- Australian Association for Environmental Education (Australia)
- Australian Society for Engineering in Agriculture (Australia)
- Australian Water Association (Australia)
- Australian Wind Engineering Society (Australia)
- Engineering Council UK (Australia)
- Engineers Australia (Australia)
- Engineers Canada (Australia)
- Environment Institute of Australia and New Zealand (Australia)
- Irrigation Australia (Australia)
- Minerals Council of Australia (Australia)
- National Environmental Law Association (Australia)
- Planning Institute Australia (Australia)
- Society for Sustainability and Environmental Engineers (Australia)
- The Society of Environmental Engineers (UK) (Australia)
- The Washington Accord (Australia)
- Waste Management Association of Australia (Australia)
- Water Industry Operators Association of Australia (Australia)
- Women in Engineering (Australia)
- Young Engineers Australia (Australia)
Don’t overlook student societies and associations. As well as student chapters of professional associations, some faculties or schools have discipline based student associations. Check your school or faculty web site; perhaps you might start one if one doesn’t exist.
Some academic disciplines run Seminar Programs that involve regular seminars presented by University of Newcastle academics, visiting academics and postgraduate students. Check your schools website for the timetable.
Job Search Sites
Searching job sites is a good way to gain an understanding of: industries recruiting professionals in this field; types of roles and the requirements or expectations of employers for these roles. There are many online job search sites, here are a few to start with:
Australian and International
- CareerHub: the University of Newcastle Careers Service careers and job search site for enrolled students and graduates.
- CareerOne: Australia wide job listings, all levels and industries including executive positions
- MyCareer: Australian and international listings
- Seek: comprehensive Australian job listings, also includes New Zealand and UK listings
- The Big Chair: Management and Executive Jobs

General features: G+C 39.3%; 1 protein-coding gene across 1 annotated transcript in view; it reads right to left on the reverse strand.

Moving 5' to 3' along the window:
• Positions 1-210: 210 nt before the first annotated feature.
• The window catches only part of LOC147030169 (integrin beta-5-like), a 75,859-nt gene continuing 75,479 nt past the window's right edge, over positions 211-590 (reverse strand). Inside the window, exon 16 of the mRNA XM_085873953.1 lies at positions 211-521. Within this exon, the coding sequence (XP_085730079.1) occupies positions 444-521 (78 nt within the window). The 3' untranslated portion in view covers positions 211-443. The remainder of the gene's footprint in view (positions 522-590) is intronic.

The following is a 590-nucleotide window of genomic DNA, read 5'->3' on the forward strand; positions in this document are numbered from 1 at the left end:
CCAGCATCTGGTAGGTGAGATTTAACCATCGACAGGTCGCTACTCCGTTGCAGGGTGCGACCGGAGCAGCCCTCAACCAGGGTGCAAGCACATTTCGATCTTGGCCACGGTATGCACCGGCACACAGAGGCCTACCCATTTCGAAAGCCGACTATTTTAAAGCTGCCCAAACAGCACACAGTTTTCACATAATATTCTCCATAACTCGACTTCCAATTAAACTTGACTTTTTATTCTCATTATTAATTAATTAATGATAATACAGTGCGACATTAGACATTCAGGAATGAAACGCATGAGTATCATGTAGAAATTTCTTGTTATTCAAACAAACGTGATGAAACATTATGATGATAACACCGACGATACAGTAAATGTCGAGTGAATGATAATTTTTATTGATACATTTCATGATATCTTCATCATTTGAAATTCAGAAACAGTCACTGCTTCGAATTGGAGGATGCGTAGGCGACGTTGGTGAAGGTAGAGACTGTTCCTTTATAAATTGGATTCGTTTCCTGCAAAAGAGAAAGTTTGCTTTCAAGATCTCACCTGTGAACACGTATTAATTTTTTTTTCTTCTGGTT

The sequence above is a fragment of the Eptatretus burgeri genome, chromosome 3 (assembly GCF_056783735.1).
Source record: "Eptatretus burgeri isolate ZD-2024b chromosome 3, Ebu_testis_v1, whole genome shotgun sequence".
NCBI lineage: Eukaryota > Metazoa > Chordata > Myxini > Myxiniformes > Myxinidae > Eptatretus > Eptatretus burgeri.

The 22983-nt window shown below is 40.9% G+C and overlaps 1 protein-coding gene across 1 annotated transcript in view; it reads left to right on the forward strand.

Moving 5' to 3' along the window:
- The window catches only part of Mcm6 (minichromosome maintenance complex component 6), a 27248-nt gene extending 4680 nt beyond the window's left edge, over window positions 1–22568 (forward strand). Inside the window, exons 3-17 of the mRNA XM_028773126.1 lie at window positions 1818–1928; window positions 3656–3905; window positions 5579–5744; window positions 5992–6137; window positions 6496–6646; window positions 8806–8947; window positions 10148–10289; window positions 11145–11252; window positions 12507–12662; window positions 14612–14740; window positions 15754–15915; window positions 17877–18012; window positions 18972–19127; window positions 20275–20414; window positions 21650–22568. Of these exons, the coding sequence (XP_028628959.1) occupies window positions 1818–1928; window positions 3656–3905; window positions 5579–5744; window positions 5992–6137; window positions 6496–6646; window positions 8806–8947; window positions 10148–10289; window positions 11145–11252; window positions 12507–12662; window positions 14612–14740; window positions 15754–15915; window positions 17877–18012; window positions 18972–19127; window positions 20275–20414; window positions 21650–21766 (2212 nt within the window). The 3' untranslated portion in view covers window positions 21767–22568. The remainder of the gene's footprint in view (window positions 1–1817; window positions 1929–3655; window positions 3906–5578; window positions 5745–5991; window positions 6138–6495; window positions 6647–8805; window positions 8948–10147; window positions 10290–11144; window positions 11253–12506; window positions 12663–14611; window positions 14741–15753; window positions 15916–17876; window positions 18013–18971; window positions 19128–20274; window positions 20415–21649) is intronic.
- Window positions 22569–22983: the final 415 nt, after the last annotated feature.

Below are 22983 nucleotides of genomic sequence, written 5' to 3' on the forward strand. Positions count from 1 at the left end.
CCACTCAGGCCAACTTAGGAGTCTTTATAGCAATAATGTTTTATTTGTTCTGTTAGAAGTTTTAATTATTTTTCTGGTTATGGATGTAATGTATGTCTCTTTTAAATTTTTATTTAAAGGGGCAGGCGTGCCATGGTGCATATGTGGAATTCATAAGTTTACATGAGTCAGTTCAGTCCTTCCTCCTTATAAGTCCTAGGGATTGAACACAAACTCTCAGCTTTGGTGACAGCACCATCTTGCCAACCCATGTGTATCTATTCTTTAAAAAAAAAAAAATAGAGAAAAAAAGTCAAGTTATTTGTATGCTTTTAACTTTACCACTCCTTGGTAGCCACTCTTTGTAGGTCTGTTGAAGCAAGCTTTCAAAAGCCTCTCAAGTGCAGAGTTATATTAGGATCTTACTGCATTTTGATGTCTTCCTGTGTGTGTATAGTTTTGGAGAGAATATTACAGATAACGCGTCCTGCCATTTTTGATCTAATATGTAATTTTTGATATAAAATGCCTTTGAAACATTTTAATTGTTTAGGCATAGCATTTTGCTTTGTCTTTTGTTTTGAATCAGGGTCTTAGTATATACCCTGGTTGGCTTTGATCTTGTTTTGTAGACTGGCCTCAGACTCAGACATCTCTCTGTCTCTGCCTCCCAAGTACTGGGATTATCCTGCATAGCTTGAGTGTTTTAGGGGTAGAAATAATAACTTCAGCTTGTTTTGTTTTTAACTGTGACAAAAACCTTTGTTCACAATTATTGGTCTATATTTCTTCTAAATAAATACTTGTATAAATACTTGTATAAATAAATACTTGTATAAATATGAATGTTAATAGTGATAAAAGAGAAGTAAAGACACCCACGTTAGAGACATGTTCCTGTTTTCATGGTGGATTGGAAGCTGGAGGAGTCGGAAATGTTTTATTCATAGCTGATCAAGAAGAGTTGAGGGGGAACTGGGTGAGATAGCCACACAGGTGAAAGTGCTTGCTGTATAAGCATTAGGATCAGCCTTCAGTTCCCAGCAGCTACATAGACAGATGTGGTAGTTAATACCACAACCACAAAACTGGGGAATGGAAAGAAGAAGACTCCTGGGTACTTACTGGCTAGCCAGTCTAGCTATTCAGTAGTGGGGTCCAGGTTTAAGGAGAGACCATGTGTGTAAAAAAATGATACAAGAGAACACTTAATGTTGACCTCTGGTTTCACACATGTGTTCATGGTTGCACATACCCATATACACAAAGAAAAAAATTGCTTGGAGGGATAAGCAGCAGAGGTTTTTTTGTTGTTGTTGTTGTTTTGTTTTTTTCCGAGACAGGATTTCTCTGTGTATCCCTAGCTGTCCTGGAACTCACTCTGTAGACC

Graduate Attributes and Employability
Graduate attributes for the Bachelor of Engineering (Environmental) are the necessary skills, abilities and knowledge required to become a professional engineer. Below is the complete list of attributes that graduates will have demonstrated upon the completion of the degree.
- A sound knowledge of engineering fundamentals and the sciences which underpin them.
- An in-depth technical competence in at least one of the engineering specialisations.
- The necessary skills to apply technologies and resources in engineering problem solving.
- An appreciation of the broad range of issues which impact on the Engineering domain as a component of our society.
- An ability to undertake problem identification, formulation and solution.
- An understanding of social, cultural, global and environmental responsibilities and the need to employ principles of sustainable development.
- An ability to utilise a systems approach to complex problems and to design and operation performance.
- A proficiency in Engineering Design.
- An ability to conduct an engineering project.
- An understanding of the business environment and the ability to employ business principles within engineering projects.
- An ability to communicate effectively, with the engineering team and with the community at large.
- An ability to manage information and documentation.
- A capacity for creativity and innovation.
- Understanding of professional and ethic responsibilities and a commitment to them.
- An ability to function effectively as an individual and in multidisciplinary and multicultural teams, as a team leader or manager as well as an effective team member.
- A capacity for lifelong learning and professional development.
- The ability to demonstrate the knowledge, skills and attitudes of a professional engineer.
You will recognise these attributes in the selection criteria listed in the following job ads.
Sample Job Ads & Tips
Job ads provide useful information about the job and the required skills, experience and qualifications. Information like this is useful in career planning. Below is a small sample of job ads with tips on planning and job applications; explore further to gather more useful information for your planning.
Please note: the job ads listed on this page are not current and were sourced from a variety of websites in 2010.